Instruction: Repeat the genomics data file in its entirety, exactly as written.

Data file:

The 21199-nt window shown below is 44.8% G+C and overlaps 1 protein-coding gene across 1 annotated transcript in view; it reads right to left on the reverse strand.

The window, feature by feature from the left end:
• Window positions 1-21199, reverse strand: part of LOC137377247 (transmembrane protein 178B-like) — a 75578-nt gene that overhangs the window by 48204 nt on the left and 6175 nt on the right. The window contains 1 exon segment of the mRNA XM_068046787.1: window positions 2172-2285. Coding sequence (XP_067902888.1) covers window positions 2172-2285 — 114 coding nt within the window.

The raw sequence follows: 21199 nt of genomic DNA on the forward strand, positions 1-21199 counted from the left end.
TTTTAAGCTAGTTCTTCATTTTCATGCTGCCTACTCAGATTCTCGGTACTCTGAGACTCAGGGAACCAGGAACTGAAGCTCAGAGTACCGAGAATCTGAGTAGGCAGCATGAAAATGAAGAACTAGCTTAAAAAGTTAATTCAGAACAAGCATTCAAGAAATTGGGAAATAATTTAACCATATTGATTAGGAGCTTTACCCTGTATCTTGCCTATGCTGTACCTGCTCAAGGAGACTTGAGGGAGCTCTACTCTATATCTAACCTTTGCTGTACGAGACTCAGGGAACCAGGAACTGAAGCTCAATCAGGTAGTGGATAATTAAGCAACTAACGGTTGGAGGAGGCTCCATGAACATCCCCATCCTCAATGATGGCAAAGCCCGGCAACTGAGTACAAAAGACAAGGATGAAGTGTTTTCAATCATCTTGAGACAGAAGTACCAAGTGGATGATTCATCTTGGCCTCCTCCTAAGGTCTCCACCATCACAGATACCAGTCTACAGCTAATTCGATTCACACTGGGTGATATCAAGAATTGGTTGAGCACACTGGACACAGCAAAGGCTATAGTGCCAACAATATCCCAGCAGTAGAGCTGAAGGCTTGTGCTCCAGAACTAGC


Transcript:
The 21199-nt window shown below is 44.8% G+C and overlaps 1 protein-coding gene across 1 annotated transcript in view; it reads right to left on the reverse strand.

The window, feature by feature from the left end:
• Window positions 1-21199, reverse strand: part of LOC137377247 (transmembrane protein 178B-like) — a 75578-nt gene that overhangs the window by 48204 nt on the left and 6175 nt on the right. The window contains 1 exon segment of the mRNA XM_068046787.1: window positions 2172-2285. Coding sequence (XP_067902888.1) covers window positions 2172-2285 — 114 coding nt within the window.

The raw sequence follows: 21199 nt of genomic DNA on the forward strand, positions 1-21199 counted from the left end.
TTTTAAGCTAGTTCTTCATTTTCATGCTGCCTACTCAGATTCTCGGTACTCTGAGACTCAGGGAACCAGGAACTGAAGCTCAGAGTACCGAGAATCTGAGTAGGCAGCATGAAAATGAAGAACTAGCTTAAAAAGTTAATTCAGAACAAGCATTCAAGAAATTGGGAAATAATTTAACCATATTGATTAGGAGCTTTACCCTGTATCTTGCCTATGCTGTACCTGCTCAAGGAGACTTGAGGGAGCTCTACTCTATATCTAACCTTTGCTGTACGAGACTCAGGGAACCAGGAACTGAAGCTCAATCAGGTAGTGGATAATTAAGCAACTAACGGTTGGAGGAGGCTCCATGAACATCCCCATCCTCAATGATGGCAAAGCCCGGCAACTGAGTACAAAAGACAAGGATGAAGTGTTTTCAATCATCTTGAGACAGAAGTACCAAGTGGATGATTCATCTTGGCCTCCTCCTAAGGTCTCCACCATCACAGATACCAGTCTACAGCTAATTCGATTCACACTGGGTGATATCAAGAATTGGTTGAGCACACTGGACACAGCAAAGGCTATAGTGCCAACAATATCCCAGCAGTAGAGCTGAAGGCTTGTGCTCCAGAACTAGC